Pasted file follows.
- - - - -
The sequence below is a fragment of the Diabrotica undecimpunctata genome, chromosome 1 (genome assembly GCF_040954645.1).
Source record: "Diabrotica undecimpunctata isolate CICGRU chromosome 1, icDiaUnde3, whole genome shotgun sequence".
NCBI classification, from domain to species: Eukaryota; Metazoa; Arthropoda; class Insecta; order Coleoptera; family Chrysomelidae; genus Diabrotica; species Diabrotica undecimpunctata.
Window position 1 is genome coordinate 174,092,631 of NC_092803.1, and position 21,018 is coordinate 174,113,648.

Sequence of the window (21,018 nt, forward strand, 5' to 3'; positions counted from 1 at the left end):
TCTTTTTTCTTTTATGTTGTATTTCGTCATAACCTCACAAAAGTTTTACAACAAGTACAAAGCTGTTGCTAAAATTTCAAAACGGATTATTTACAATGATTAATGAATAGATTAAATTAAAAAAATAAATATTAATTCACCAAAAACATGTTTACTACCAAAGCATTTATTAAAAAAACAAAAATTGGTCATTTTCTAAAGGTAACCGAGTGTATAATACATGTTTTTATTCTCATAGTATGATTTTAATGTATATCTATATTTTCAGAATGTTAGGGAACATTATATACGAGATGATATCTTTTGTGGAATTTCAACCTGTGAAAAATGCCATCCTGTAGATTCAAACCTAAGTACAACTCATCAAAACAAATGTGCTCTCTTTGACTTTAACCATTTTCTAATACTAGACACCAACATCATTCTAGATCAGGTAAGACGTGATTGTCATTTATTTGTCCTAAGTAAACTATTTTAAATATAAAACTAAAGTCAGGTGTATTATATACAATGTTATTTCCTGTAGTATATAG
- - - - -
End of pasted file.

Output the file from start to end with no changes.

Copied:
The sequence below is a fragment of the Diabrotica undecimpunctata genome, chromosome 1 (genome assembly GCF_040954645.1).
Source record: "Diabrotica undecimpunctata isolate CICGRU chromosome 1, icDiaUnde3, whole genome shotgun sequence".
NCBI classification, from domain to species: Eukaryota; Metazoa; Arthropoda; class Insecta; order Coleoptera; family Chrysomelidae; genus Diabrotica; species Diabrotica undecimpunctata.
Window position 1 is genome coordinate 174,092,631 of NC_092803.1, and position 21,018 is coordinate 174,113,648.

Sequence of the window (21,018 nt, forward strand, 5' to 3'; positions counted from 1 at the left end):
TCTTTTTTCTTTTATGTTGTATTTCGTCATAACCTCACAAAAGTTTTACAACAAGTACAAAGCTGTTGCTAAAATTTCAAAACGGATTATTTACAATGATTAATGAATAGATTAAATTAAAAAAATAAATATTAATTCACCAAAAACATGTTTACTACCAAAGCATTTATTAAAAAAACAAAAATTGGTCATTTTCTAAAGGTAACCGAGTGTATAATACATGTTTTTATTCTCATAGTATGATTTTAATGTATATCTATATTTTCAGAATGTTAGGGAACATTATATACGAGATGATATCTTTTGTGGAATTTCAACCTGTGAAAAATGCCATCCTGTAGATTCAAACCTAAGTACAACTCATCAAAACAAATGTGCTCTCTTTGACTTTAACCATTTTCTAATACTAGACACCAACATCATTCTAGATCAGGTAAGACGTGATTGTCATTTATTTGTCCTAAGTAAACTATTTTAAATATAAAACTAAAGTCAGGTGTATTATATACAATGTTATTTCCTGTAGTATATAG